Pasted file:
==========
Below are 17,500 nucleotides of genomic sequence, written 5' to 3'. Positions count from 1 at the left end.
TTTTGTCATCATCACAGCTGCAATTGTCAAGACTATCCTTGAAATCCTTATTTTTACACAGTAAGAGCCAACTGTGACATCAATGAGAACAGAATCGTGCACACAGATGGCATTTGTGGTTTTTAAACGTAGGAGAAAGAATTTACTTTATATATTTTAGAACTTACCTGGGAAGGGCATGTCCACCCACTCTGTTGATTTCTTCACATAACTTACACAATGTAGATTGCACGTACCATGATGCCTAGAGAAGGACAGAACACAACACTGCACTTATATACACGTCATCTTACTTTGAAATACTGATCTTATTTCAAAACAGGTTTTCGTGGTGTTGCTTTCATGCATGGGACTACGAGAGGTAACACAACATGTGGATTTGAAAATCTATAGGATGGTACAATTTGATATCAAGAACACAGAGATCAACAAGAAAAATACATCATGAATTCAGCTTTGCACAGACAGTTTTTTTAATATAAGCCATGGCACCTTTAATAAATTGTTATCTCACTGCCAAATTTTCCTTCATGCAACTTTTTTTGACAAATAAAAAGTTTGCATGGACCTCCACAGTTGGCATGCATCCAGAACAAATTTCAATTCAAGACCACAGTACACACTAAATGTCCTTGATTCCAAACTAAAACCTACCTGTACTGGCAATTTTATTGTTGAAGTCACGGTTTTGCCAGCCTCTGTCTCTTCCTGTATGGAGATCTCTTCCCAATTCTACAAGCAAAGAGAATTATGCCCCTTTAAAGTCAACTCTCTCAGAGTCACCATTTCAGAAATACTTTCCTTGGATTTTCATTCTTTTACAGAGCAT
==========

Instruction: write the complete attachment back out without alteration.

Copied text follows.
Below are 17,500 nucleotides of genomic sequence, written 5' to 3'. Positions count from 1 at the left end.
TTTTGTCATCATCACAGCTGCAATTGTCAAGACTATCCTTGAAATCCTTATTTTTACACAGTAAGAGCCAACTGTGACATCAATGAGAACAGAATCGTGCACACAGATGGCATTTGTGGTTTTTAAACGTAGGAGAAAGAATTTACTTTATATATTTTAGAACTTACCTGGGAAGGGCATGTCCACCCACTCTGTTGATTTCTTCACATAACTTACACAATGTAGATTGCACGTACCATGATGCCTAGAGAAGGACAGAACACAACACTGCACTTATATACACGTCATCTTACTTTGAAATACTGATCTTATTTCAAAACAGGTTTTCGTGGTGTTGCTTTCATGCATGGGACTACGAGAGGTAACACAACATGTGGATTTGAAAATCTATAGGATGGTACAATTTGATATCAAGAACACAGAGATCAACAAGAAAAATACATCATGAATTCAGCTTTGCACAGACAGTTTTTTTAATATAAGCCATGGCACCTTTAATAAATTGTTATCTCACTGCCAAATTTTCCTTCATGCAACTTTTTTTGACAAATAAAAAGTTTGCATGGACCTCCACAGTTGGCATGCATCCAGAACAAATTTCAATTCAAGACCACAGTACACACTAAATGTCCTTGATTCCAAACTAAAACCTACCTGTACTGGCAATTTTATTGTTGAAGTCACGGTTTTGCCAGCCTCTGTCTCTTCCTGTATGGAGATCTCTTCCCAATTCTACAAGCAAAGAGAATTATGCCCCTTTAAAGTCAACTCTCTCAGAGTCACCATTTCAGAAATACTTTCCTTGGATTTTCATTCTTTTACAGAGCAT